“Wayne Thiebaud: Since 1962: A Survey” through May 27, 2005
Allan Stone Gallery
113 East 90th Street, New York, 212 987 4997.
A version of this article first appeared in the New York Sun, April 7, 2005
There is a legend concerning the art critic Roger Fry that as a young man traveling in Italy he would become so enamored of paintings in the churches and galleries he was visiting that, taking care not to be caught by a custodian, curiosity and veneration led him literally to lick the paint surfaces. Apparently saliva is actually good for paint, but conservation was not his motivation. Intimacy with great art became as visceral as its tactile qualities demanded.
This anecdote naturally comes to mind in relation to Wayne Thiebaud, the painter who early in his career made the depiction of food his most compelling motif. The old phrase “good enough to eat” takes on new meaning in relation to a classic Thiebaud line-up of bowls of soup, icecreams, hotdogs, pies. Ersatz catering specimens in serial arrangements were to Mr. Thiebaud what apples were to Cézanne: a seemingly merely convenient still life motif that actually turned out to have been axiomatic to his identity as a painter. His attraction to the subject singled him out as an important forerunner to Pop Art, and a bridge to the earlier evoker of alienation American-style, Edward Hopper. At the same time, his sheer painterliness and the expressive poignancy of his style lent him a more traditional realist pedigree.
In 2001 the Whitney presented a paintings retrospective (originating at the Legion of Honor in San Francisco ) that sought to check the apprehension that Mr. Thiebaud was the master of the cream cake who went off the rails when he turned from still-life to landscape as his principal idiom. The show was wonderful as a corrective, bringing out the unity of concern and approach in the West Coast artist’s between his more recent aerial views of the agrarian landscape or of the San Francisco-inspired mountaneous city at once alien and lovable, real and wacky, on the one hand, and the kitschy foodstuffs for which he remains best known and admired works, on the other. By treating desire so coolly yet keeping it alive, Mr. Thiebaud found a way to reconcile nature (whether manifest as landscape, the erotic, or hunger) with its opposite, the synthetic. In the words of Alex Katz, with whom he has a lot in common, his painting was “something hot done in a cool way.”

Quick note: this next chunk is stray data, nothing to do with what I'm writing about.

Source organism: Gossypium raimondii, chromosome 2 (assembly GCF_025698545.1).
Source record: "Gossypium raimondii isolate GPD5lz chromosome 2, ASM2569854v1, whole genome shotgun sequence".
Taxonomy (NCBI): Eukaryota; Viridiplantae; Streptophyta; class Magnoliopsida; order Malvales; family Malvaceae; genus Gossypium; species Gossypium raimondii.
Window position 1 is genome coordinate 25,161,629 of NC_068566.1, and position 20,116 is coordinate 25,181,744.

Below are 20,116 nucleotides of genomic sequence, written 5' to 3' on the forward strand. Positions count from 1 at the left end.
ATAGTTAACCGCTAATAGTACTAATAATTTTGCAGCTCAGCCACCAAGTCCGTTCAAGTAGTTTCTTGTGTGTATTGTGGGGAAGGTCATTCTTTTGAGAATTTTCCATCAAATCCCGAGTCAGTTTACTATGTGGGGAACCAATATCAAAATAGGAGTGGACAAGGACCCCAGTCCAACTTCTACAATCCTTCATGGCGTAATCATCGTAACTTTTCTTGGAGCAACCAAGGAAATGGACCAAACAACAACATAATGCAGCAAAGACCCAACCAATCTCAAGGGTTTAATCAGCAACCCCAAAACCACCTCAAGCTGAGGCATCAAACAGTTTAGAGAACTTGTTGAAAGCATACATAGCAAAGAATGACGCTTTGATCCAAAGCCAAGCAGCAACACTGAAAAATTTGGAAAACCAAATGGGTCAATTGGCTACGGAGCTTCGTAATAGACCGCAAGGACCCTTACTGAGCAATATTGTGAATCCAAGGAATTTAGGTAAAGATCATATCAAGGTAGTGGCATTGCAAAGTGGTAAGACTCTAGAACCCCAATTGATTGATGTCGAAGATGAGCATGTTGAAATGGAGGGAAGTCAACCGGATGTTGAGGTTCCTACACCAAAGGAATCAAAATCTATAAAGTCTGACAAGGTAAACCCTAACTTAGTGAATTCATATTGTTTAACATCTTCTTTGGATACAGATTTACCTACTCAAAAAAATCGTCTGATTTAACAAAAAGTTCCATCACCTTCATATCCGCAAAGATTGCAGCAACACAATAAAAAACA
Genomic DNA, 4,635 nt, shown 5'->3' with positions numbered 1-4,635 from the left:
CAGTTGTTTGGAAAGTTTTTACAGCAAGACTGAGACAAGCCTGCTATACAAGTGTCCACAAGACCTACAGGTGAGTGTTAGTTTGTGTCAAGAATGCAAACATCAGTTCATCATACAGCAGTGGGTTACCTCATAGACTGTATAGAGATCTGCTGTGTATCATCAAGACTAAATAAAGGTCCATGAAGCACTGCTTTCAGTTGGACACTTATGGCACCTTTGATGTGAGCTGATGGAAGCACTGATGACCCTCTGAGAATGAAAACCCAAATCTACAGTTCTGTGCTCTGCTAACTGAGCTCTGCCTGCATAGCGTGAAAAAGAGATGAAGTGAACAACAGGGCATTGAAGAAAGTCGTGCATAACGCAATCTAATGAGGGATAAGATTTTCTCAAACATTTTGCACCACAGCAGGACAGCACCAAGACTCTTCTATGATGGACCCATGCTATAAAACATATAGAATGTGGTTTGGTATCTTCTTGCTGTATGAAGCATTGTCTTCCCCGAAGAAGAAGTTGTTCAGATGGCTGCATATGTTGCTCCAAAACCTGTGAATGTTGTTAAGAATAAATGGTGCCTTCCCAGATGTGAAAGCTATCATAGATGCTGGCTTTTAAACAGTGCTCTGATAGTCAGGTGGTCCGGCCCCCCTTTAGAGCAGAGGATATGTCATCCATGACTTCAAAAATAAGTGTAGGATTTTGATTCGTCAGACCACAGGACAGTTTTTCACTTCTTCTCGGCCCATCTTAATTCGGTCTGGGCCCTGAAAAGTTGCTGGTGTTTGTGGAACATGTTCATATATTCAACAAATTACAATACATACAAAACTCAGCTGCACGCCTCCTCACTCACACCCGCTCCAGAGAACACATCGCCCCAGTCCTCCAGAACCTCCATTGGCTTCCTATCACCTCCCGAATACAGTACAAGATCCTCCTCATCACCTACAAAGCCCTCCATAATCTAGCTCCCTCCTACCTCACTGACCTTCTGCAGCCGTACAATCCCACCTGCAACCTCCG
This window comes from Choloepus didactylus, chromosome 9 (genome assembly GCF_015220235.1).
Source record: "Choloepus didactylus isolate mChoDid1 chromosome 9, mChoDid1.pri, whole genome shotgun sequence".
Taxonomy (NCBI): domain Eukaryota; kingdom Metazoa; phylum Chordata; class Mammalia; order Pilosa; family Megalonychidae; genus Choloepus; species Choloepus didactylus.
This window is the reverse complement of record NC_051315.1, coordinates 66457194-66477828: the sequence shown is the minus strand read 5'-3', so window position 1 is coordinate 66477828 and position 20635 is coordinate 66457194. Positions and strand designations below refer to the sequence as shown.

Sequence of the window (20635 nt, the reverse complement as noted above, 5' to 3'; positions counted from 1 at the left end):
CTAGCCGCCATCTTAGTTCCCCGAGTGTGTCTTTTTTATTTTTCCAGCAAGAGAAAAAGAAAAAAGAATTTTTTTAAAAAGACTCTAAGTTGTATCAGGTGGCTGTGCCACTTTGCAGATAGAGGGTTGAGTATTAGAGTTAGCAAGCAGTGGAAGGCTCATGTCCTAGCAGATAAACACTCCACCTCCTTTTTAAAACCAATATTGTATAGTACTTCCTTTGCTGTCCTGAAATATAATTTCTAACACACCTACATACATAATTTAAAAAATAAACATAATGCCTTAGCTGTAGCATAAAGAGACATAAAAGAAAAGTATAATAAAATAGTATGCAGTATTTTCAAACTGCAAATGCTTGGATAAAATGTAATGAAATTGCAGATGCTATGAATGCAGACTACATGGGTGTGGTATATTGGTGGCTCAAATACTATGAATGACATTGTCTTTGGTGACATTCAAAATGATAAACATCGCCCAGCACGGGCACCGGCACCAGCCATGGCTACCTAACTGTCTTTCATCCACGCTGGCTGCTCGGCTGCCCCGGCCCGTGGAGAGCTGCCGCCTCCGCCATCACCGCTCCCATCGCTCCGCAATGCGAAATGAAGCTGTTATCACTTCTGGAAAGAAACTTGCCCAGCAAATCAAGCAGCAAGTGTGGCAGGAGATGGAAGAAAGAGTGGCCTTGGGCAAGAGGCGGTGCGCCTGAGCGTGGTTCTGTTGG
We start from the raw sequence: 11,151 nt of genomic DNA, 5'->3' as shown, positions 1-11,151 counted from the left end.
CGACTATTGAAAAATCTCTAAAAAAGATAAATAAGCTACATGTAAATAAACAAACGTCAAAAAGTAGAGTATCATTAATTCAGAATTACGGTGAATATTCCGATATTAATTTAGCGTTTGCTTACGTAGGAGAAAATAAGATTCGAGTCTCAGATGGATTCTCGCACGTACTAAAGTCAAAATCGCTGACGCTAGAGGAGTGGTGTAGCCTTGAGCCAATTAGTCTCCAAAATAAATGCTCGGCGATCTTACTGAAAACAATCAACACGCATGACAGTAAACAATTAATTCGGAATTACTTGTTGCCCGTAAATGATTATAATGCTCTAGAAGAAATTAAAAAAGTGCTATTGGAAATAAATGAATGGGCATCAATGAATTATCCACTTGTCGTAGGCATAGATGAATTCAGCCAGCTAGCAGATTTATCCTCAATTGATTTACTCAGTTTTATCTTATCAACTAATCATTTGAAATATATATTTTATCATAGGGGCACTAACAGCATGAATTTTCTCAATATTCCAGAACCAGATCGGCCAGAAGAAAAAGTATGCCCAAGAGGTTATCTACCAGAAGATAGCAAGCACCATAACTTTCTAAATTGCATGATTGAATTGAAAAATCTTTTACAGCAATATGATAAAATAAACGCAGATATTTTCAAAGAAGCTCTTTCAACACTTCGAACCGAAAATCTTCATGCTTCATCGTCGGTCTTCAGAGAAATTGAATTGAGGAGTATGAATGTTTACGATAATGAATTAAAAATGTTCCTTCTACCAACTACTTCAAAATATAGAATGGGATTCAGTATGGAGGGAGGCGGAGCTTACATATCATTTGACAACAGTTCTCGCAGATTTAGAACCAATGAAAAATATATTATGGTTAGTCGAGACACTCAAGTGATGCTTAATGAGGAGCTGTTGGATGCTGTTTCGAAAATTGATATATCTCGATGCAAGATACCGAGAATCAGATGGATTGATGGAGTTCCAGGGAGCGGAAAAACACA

Now, Allan Stone has an overview of works since the early 1960s which can be classed as Thiebaud for weight-watchers: there are wonderful still-lifes on show, but the emphasis on non-edible motifs and on landscape is decidedly lo-cal. There is nothing quite like “Around the Cake,” (1962) in the earlier museum retrospective where the application of paint to iced cake in the center of the composition directly recalls the way a pastry chef would actually decorate his cake. His painterly surfaces evoke tactile responses that are tightly controlled and linked to their subject: there is always a knowing, finely crafted bond between motif and delivery in Mr. Thiebaud that keeps his painting within the realm of cool irony.
There is still plenty of cholesterol, however, in the paint itself, whatever the fat content of the motifs in question. A wonderful “Delicatessen Counter,” (1963 which depicts both rounds and rectangles of processed cheese, trays of meat and hanging salamis, in the retrospective, dominates the first wall at Stone: there is as much succulence, however, in the plain creamy white of the counter surface and neutral space behind as on the actual produce. This abstraction of the voluptuous brings to mind the sumptuous surfaces of Amadee Ozenfant. It is as if he is saying that the true fat and goo is in the paint, not what’s painted. To confirm this reading, this show places an untitled 1985 still-life of a pot of paint, its contents dribbling down the lovingly rendered metallic surface with the voluptousness of a French cheese running away with itself, right next to “Delicatessen Counter.”
What I miss from this show is any example of Mr. Thiebaud’s response to the female form: although a minority among his motifs, and often among his most problematic images, his capture of flesh against fabric, or better still, the sense of a happy wrestle between nature and artifice in the lycra-clad limbs of his cheerleaders and showgirls, seems to go right to the heart of his painterly aesthetic. You could say that Mr. Thiebaud is a transubstantiationist: He paints the point of communion between touch and sight, the social and the instinctual, appetite and availability.
Once this dualism takes center stage, his landscapes, placed in intimacy with his still-lifes, don’t seem such a departure, after all. When he paints or draws San Francisco it is as if he wants to stress the absurdity of imposing a grid on steep hills: the Jeffersonian ideal goes against nature; the organic solution would have been winding roads that negotiate ascent and descent with the gentlest ease. His cityscapes almost ham up the surreal sense of the vertigenous.
Similarly, his landscapes—with fields in tacky, wacky synthetic colors that pick out the hues of his lurid sunsets—are much more about human cultivation than nature in a raw state. It would be far fetched to read any ecological message into so epicurean a painter as Mr. Thiebaud, but without resorting to commentary his paintings understand at a profound level that there isn’t much true nature left in the humanly mediated world.print